Communicating with two and a half India

How a home grown concept of "jugaad" has become a widely accepted way to communicate with a large, diverse and multi-lingual market

Nima Namchu, chief creative officer, Cheil India
Nima Namchu, chief creative officer, Cheil India

"There’s more than one India", Nima Namchu, chief creative officer of advertising agency Cheil India told delegates at Spikes Asia in Singapore this week.

"The first", he said, "is racing ahead" with technology and commerce along with the rest of the world’s advanced economies. "The other is small-town India, largely living in the past and without modern conveniences."

But there’s yet another that is "stuck in between", Namchu said. This was that section of the society, he claimed, which may have access to information but not always to products and services. Communicating across that "three-way divide" is the major challenge brands face in the country, he said.

Namchu introduced himself not as an expert but as a copywriter with an opinion. He lives in all the India’s, with and without technology, enjoying a modern skyscraper condo in his daily life but visiting family takes him back to the older India on holidays where the internet is still science fiction and electricity only arrived six years ago.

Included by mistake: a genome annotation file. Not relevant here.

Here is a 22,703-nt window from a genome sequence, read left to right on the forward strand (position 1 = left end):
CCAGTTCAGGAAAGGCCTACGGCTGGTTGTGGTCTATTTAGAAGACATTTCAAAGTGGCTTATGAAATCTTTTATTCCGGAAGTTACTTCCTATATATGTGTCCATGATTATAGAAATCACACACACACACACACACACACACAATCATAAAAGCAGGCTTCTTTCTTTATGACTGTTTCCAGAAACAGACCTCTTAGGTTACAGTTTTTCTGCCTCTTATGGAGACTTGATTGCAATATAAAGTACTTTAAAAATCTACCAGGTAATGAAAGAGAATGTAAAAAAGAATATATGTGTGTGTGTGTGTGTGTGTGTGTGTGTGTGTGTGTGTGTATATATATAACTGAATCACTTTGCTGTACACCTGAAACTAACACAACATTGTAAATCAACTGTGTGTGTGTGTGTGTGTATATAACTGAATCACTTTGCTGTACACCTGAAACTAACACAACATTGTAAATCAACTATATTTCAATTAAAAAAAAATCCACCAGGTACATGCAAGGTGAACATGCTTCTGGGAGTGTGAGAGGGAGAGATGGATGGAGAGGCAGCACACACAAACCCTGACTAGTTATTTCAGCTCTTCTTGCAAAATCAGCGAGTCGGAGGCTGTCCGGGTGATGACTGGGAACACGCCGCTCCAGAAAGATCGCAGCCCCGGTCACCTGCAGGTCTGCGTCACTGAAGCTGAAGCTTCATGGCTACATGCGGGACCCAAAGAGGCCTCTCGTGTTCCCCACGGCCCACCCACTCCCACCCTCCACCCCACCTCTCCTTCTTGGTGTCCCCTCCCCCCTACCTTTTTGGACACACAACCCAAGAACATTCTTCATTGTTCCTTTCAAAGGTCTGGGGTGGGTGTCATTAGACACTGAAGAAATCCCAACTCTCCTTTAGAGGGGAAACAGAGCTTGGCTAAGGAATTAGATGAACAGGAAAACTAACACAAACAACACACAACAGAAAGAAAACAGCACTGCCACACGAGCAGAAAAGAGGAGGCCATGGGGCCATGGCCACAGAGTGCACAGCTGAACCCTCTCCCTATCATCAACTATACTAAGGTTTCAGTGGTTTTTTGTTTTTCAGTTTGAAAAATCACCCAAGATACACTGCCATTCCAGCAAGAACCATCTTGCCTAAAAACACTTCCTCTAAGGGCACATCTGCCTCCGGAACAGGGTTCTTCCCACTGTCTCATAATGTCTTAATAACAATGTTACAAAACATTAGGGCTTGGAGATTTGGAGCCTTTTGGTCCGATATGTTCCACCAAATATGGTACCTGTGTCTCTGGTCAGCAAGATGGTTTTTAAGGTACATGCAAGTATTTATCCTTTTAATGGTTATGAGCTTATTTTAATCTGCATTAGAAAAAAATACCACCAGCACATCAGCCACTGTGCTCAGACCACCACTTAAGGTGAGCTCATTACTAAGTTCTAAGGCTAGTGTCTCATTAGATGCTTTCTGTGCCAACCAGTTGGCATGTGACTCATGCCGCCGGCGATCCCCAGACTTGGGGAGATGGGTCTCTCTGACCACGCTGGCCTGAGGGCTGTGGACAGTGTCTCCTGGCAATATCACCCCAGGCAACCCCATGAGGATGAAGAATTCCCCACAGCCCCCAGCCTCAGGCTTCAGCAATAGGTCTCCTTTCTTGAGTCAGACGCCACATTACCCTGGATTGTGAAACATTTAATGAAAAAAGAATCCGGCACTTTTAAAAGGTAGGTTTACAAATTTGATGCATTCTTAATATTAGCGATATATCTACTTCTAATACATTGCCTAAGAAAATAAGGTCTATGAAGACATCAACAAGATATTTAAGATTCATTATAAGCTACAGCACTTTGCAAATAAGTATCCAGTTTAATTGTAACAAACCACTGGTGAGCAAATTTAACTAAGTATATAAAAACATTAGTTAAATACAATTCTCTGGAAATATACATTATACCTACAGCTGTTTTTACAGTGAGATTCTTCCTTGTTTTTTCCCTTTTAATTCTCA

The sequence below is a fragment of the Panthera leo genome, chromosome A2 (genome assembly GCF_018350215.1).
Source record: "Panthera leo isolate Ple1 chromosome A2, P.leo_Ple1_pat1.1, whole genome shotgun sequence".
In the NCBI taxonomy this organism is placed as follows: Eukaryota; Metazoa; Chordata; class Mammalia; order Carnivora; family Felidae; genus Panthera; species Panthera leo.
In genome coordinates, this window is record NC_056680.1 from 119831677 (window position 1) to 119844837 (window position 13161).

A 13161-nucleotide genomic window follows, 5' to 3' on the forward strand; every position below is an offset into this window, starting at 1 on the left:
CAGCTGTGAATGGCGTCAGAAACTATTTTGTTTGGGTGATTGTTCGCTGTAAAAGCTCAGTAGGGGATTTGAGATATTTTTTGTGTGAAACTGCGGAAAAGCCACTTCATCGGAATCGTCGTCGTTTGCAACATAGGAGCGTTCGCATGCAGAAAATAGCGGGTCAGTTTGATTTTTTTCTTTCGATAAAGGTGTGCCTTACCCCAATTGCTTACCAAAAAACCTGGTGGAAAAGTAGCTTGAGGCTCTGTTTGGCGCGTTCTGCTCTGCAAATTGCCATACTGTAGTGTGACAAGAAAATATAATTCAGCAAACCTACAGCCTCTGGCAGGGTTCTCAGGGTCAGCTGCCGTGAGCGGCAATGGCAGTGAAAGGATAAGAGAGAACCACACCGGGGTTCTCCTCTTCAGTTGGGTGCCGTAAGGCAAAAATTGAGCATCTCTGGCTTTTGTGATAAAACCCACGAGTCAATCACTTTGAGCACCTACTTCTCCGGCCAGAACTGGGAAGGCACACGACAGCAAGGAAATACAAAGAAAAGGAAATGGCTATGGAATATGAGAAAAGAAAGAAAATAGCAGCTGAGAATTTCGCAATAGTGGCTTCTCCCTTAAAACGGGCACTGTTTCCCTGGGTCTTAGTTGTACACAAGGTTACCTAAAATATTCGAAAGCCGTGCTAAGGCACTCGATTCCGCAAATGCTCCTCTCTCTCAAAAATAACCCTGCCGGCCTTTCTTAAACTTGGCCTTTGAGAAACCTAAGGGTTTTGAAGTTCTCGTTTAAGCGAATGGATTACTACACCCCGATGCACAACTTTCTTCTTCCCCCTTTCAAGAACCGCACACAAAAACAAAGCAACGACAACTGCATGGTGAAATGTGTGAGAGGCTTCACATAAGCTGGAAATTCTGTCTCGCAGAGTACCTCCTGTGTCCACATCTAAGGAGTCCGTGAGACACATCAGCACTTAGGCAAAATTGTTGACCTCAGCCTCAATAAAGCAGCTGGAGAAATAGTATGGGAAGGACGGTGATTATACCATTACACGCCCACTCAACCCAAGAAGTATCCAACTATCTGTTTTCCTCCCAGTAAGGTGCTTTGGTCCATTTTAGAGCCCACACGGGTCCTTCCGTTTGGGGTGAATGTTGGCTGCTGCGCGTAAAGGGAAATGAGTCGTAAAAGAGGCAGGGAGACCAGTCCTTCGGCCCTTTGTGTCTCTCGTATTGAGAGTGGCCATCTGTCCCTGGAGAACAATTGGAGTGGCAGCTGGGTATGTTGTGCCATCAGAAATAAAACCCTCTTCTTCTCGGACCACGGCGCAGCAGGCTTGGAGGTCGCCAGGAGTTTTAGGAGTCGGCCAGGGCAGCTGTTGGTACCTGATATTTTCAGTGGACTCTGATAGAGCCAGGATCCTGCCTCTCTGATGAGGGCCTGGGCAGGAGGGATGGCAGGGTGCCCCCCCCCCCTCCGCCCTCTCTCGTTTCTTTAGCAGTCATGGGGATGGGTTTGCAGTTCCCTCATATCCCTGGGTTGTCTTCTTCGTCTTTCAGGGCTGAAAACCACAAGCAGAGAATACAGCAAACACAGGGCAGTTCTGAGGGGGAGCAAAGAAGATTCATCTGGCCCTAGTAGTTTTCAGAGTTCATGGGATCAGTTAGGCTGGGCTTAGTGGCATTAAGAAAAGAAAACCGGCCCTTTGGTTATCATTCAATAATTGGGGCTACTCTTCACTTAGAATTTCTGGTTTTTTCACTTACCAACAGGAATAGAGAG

So how do you navigate that type of dichotomy as well as the challenge of reaching 1.2 billion people across 29 states, seven territories and 22 languages?

Namchu emphasised that before you look at what you will say, you have to look at how you are going to get the message out.

Each of the case studies he showed highlighted the Indian concept of "jugaad", which Namchu explained as "the way of getting around things". So for example how do you get 100 million people during Kumbh Mela, a mass Hindu pilgrimage, to wash hands before eating? Stamp traditional Indian Roti bread with a sponsored message about hand washing was the answer. It sold soap and reduced the spread of bacteria and viruses.

Or how do you deliver mass advertising to a population where only 20% have access to TV or print? Answer: Turn feature phones, which 85% of them do have, into a radio-like service.

Advertising took on an even greater purpose when Halonix turned its outdoor signage into bright lights to make some of India’s most dangerous streets into well lit paths. The campaign has become so successful that lobbying efforts are now underway with the government to turn more outdoor advertising into bright, low-power streetlights.

Ingenuity then becomes the key to reaching all two-and-a-half Indias and continues a theme of how utility is the new storytelling.

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